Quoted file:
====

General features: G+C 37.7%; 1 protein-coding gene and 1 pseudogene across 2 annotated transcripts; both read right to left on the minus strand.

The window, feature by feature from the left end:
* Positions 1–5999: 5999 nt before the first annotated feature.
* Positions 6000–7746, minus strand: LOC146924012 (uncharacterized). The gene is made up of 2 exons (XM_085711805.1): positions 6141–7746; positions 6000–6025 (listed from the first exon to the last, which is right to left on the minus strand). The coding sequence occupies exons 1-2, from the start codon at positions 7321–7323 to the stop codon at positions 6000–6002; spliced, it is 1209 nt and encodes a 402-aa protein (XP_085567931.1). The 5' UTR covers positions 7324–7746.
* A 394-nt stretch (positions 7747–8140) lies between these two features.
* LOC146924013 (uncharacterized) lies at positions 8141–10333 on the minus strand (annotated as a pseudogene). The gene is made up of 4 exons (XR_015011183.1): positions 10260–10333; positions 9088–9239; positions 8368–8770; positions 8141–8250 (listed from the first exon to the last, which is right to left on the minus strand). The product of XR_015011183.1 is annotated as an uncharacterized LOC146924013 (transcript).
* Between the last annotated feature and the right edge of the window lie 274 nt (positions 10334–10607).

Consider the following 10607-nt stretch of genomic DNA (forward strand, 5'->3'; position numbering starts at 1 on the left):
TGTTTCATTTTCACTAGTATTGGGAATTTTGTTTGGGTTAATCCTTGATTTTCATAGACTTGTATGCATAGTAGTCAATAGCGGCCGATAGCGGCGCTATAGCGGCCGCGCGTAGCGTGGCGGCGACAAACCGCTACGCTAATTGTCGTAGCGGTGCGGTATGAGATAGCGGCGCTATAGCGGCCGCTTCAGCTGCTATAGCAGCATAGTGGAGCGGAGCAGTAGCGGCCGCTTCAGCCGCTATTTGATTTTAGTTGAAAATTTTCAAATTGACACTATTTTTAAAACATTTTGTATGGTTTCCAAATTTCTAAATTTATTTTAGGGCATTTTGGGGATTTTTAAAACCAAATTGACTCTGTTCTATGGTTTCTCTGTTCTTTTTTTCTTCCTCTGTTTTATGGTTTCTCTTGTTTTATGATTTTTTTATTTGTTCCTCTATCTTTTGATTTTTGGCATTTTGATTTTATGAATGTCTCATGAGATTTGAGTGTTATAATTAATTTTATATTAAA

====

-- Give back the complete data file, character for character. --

General features: G+C 37.7%; 1 protein-coding gene and 1 pseudogene across 2 annotated transcripts; both read right to left on the minus strand.

The window, feature by feature from the left end:
* Positions 1–5999: 5999 nt before the first annotated feature.
* Positions 6000–7746, minus strand: LOC146924012 (uncharacterized). The gene is made up of 2 exons (XM_085711805.1): positions 6141–7746; positions 6000–6025 (listed from the first exon to the last, which is right to left on the minus strand). The coding sequence occupies exons 1-2, from the start codon at positions 7321–7323 to the stop codon at positions 6000–6002; spliced, it is 1209 nt and encodes a 402-aa protein (XP_085567931.1). The 5' UTR covers positions 7324–7746.
* A 394-nt stretch (positions 7747–8140) lies between these two features.
* LOC146924013 (uncharacterized) lies at positions 8141–10333 on the minus strand (annotated as a pseudogene). The gene is made up of 4 exons (XR_015011183.1): positions 10260–10333; positions 9088–9239; positions 8368–8770; positions 8141–8250 (listed from the first exon to the last, which is right to left on the minus strand). The product of XR_015011183.1 is annotated as an uncharacterized LOC146924013 (transcript).
* Between the last annotated feature and the right edge of the window lie 274 nt (positions 10334–10607).

Consider the following 10607-nt stretch of genomic DNA (forward strand, 5'->3'; position numbering starts at 1 on the left):
TGTTTCATTTTCACTAGTATTGGGAATTTTGTTTGGGTTAATCCTTGATTTTCATAGACTTGTATGCATAGTAGTCAATAGCGGCCGATAGCGGCGCTATAGCGGCCGCGCGTAGCGTGGCGGCGACAAACCGCTACGCTAATTGTCGTAGCGGTGCGGTATGAGATAGCGGCGCTATAGCGGCCGCTTCAGCTGCTATAGCAGCATAGTGGAGCGGAGCAGTAGCGGCCGCTTCAGCCGCTATTTGATTTTAGTTGAAAATTTTCAAATTGACACTATTTTTAAAACATTTTGTATGGTTTCCAAATTTCTAAATTTATTTTAGGGCATTTTGGGGATTTTTAAAACCAAATTGACTCTGTTCTATGGTTTCTCTGTTCTTTTTTTCTTCCTCTGTTTTATGGTTTCTCTTGTTTTATGATTTTTTTATTTGTTCCTCTATCTTTTGATTTTTGGCATTTTGATTTTATGAATGTCTCATGAGATTTGAGTGTTATAATTAATTTTATATTAAA